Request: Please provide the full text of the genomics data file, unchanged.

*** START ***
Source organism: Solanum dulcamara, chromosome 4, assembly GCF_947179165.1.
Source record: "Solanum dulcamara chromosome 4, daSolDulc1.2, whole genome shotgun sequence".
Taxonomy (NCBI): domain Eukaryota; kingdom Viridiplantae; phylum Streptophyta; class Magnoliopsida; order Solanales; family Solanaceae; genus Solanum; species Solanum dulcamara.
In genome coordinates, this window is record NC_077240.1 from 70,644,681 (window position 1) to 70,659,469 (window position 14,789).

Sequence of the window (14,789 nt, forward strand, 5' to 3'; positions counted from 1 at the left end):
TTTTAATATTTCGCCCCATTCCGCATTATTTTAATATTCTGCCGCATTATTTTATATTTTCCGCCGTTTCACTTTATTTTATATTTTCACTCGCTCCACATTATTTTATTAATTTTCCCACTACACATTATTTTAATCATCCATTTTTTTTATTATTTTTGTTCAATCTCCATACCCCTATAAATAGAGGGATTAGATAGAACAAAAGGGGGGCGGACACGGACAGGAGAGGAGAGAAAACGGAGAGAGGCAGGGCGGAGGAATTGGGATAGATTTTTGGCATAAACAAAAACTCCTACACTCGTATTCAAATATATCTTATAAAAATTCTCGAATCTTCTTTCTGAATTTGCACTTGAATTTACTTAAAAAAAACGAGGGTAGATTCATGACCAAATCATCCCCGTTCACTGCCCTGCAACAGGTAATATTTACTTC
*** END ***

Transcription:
Source organism: Solanum dulcamara, chromosome 4, assembly GCF_947179165.1.
Source record: "Solanum dulcamara chromosome 4, daSolDulc1.2, whole genome shotgun sequence".
Taxonomy (NCBI): domain Eukaryota; kingdom Viridiplantae; phylum Streptophyta; class Magnoliopsida; order Solanales; family Solanaceae; genus Solanum; species Solanum dulcamara.
In genome coordinates, this window is record NC_077240.1 from 70,644,681 (window position 1) to 70,659,469 (window position 14,789).

Sequence of the window (14,789 nt, forward strand, 5' to 3'; positions counted from 1 at the left end):
TTTTAATATTTCGCCCCATTCCGCATTATTTTAATATTCTGCCGCATTATTTTATATTTTCCGCCGTTTCACTTTATTTTATATTTTCACTCGCTCCACATTATTTTATTAATTTTCCCACTACACATTATTTTAATCATCCATTTTTTTTATTATTTTTGTTCAATCTCCATACCCCTATAAATAGAGGGATTAGATAGAACAAAAGGGGGGCGGACACGGACAGGAGAGGAGAGAAAACGGAGAGAGGCAGGGCGGAGGAATTGGGATAGATTTTTGGCATAAACAAAAACTCCTACACTCGTATTCAAATATATCTTATAAAAATTCTCGAATCTTCTTTCTGAATTTGCACTTGAATTTACTTAAAAAAAACGAGGGTAGATTCATGACCAAATCATCCCCGTTCACTGCCCTGCAACAGGTAATATTTACTTC